Globalizing Your Toddler

I just got back from spending spring break in Colombia.  I love traveling Latin America for so many reasons and return at least once a year.  I also like to think of myself as someone who speaks Spanish.  The truth is, I am not fooling anybody.  My Spanish continues to embarrass me, especially after the years I took it in school and in refresher classes afterwards.  I truly wish I had started at a much younger age.  As Sara Farzam, founder and director of Bilingual Birdies, explains in this week’s piece, children 5 and under are at the most critical ages for language acquisition.  We now know that success with foreign languages comes from starting early and in age-appropriate ways.  Music, art, food, books… these are some of the best things in life and also some of the best ways to incorporate foreign language at home.  In doing so, we are ensuring that we help to develop truly global citizens.

Continue to shine your light  –
Aaron Goldschmidt, founder & director

Bilingual BirdiesPablo el pato only speaks Spanish, so we need to all greet him by saying, “Hola Pablo!”

This is how the kids in a downtown Brooklyn preschool greet their favorite cuddly puppet every Tuesday morning. They are learning Spanish with Bilingual Birdies and Pablo el pato, or Pablo the duck, is representative of far more than just a bread-eating feathered friend.  He is a symbol of the changing face of America.  The parents of these children have signed them up for a program which promises to teach the under five population about cross-cultural awareness, compassion, and curiosity through a foreign language and live music curriculum.  Bilingual Birdies offers classes in Spanish, French, Mandarin, and Hebrew.  CDs of educational music are provided for parents to play at home, which reinforces their ability to learn a language when they aren’t in class.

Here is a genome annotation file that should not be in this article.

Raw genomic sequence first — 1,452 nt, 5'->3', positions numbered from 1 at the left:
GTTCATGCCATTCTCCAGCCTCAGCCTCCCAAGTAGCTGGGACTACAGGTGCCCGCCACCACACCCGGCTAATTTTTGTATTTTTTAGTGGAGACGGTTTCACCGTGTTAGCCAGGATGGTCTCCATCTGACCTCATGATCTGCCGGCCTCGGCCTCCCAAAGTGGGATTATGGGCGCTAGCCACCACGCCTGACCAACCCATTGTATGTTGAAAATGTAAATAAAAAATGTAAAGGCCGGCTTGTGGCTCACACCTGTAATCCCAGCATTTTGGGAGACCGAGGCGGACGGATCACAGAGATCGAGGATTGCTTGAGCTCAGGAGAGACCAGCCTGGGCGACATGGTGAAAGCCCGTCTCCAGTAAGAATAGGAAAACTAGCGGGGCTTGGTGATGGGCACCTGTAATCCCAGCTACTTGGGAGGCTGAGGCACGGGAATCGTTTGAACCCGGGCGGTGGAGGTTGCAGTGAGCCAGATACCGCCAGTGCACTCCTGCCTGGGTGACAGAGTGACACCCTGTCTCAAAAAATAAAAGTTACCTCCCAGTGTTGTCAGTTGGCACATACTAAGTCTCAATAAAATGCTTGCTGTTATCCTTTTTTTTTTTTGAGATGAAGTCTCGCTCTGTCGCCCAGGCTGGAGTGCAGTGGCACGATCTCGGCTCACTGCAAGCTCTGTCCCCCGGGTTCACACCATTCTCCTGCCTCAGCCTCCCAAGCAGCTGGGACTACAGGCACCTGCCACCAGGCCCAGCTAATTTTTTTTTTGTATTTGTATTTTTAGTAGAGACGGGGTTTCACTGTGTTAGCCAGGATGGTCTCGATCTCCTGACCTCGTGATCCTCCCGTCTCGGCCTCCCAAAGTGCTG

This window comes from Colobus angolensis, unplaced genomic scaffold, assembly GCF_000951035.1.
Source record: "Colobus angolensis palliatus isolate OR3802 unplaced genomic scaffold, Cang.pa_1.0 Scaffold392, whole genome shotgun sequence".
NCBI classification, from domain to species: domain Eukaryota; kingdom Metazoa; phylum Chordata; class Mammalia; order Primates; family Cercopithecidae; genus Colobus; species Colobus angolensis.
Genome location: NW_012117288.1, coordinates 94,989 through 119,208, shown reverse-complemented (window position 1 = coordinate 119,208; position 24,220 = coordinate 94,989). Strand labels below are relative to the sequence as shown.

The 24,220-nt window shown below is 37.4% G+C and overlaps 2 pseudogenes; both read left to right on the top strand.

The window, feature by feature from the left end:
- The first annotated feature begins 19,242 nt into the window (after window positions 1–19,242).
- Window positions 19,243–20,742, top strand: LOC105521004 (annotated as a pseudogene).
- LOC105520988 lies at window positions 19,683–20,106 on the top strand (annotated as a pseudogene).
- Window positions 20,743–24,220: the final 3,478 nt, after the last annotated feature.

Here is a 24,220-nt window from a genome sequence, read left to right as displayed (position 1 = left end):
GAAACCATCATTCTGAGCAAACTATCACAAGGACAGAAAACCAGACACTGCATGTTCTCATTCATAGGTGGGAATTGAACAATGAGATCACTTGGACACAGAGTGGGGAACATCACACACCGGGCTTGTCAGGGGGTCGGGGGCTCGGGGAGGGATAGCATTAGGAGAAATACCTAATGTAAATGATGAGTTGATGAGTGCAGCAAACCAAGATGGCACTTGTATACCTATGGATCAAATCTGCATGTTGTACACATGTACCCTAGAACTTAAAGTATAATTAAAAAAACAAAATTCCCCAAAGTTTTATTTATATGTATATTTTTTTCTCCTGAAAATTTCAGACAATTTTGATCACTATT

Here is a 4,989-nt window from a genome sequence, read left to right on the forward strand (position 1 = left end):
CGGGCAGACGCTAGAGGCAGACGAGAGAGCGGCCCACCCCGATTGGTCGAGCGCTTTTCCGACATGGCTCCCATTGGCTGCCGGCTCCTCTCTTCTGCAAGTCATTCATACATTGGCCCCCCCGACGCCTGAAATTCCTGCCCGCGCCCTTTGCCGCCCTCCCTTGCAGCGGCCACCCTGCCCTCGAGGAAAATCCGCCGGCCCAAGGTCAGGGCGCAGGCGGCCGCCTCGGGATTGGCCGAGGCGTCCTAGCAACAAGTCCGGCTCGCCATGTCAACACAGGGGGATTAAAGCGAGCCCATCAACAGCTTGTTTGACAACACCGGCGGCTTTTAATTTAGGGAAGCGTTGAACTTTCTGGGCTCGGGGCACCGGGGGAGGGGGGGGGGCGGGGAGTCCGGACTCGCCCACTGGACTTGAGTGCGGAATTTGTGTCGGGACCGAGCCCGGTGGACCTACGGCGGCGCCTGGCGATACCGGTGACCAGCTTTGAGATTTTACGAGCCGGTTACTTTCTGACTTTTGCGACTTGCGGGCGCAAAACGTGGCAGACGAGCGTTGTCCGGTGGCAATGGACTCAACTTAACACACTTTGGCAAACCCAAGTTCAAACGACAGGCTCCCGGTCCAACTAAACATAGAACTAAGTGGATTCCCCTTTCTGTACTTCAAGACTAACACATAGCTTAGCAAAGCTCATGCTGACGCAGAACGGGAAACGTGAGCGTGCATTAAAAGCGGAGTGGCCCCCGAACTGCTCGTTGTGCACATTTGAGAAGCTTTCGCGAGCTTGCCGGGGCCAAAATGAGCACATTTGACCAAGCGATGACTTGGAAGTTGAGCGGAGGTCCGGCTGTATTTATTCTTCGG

A kiddie class with a lasting impression…

Today’s parents are facing a whole new set of challenges when they decide which enrichment programs would be best for their infants, toddlers, and preschoolers. Sure, cooking and art-and-craft classes yield endearing centerpieces for the dinner table, but what about a class that leaves a lasting impression? When parents are considering what classes are most beneficial for their children, one compelling issue that should influence their choice is globalization. The world is becoming much smaller and nations are more interconnected than ever before. If we want to see positive advancement in our future, then we need to prepare our young children to genuinely embrace diversity. One of the best ways to do this is to learn a foreign language – the sooner, the better.

More and more emphasis is being placed on the global job market, immigration, the growing Hispanic population in America, and the one billion Mandarin speakers living worldwide.  The Multilingual Children’s Association says, “About 75% or the world’s population speaks more that one language.” Compare this to the only 20% of Americans who speak something other than English. Now is our chance! We have the ability and all the resources to teach our children what it means to be global citizens.